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I did the legal thing – but did I do the right thing?


Ines Rio


16/10/2018 11:58:48 AM

Dr Ines Rio reflects on battling bureaucratic rules on behalf of a patient.

The computer said no: How do you fight against bureaucracy for your patients?
The computer said no: How do you fight against bureaucracy for your patients?

Several weeks ago, a patient I see monthly told me about her mouth pain.
 
She came to me for follow-up after a recent mastectomy for breast cancer (and for her goserelin implant, premature menopause and her many other post-cancer-diagnosis psychosocial and health considerations).
 
Examination revealed several small mouth ulcers. She was otherwise well.
 
I did an urgent full blood examination (FBE), as I was concerned about a neutropenia, and a swab for herpes.
 
The FBE was normal, which was a relief. But the herpes polymerase chain reaction (PCR) came back several days later positive for herpes type 1. By then, her ulcers had healed.
 
She came back in recently with a one-day history of similar symptoms of quite severe mouth pain affecting her ability to eat and drink.
 
On examination, there were eight new grouped ulcers. Through an interpreter, I explained the diagnosis of recurrent herpes, what this meant and that I’d prescribe antivirals, topical anaesthetic gel and, if needed, a non-steroidal anti-inflammatory.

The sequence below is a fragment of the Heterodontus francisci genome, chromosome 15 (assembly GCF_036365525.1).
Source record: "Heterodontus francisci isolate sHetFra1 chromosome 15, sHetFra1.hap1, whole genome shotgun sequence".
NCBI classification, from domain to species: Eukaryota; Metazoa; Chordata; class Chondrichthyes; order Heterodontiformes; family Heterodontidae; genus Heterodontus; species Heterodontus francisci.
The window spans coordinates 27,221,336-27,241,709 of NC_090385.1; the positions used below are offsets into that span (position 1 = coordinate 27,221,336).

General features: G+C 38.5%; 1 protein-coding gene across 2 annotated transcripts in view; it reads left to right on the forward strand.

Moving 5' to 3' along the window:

But when I went to prescribe the antiviral, I found that recurrent mouth ulcers are not a Pharmaceutical Benefits Scheme (PBS) indication. Genital, yes. Mouth, no. I rang the authority line and spoke to a person to ask if there was a category I could use.
 
My patient’s body mass index (BMI) is 18, she is having cancer treatment, and has absolutely no ability to afford a private script. But the computer said no. 
 
Was there someone I could speak with who had the authority to allow me to prescribe this? I asked. No, no, no. And so she left without an antiviral script, with me thinking that I’d done her a disservice and that this is madness.
 
Madness there is not a clinician who can be accessed with the authority to override an inflexible bureaucratic system in the case of clear clinical need.
 
Madness that in this age of patient-centred care I have no ability to make the call for the patient before me.
 
Madness that this can so understandably lead to GPs ‘bending the truth’ to help their patients.  
 
I can’t help thinking I should have just lied. Would you have?



bureaucracy patient-centred care red tape





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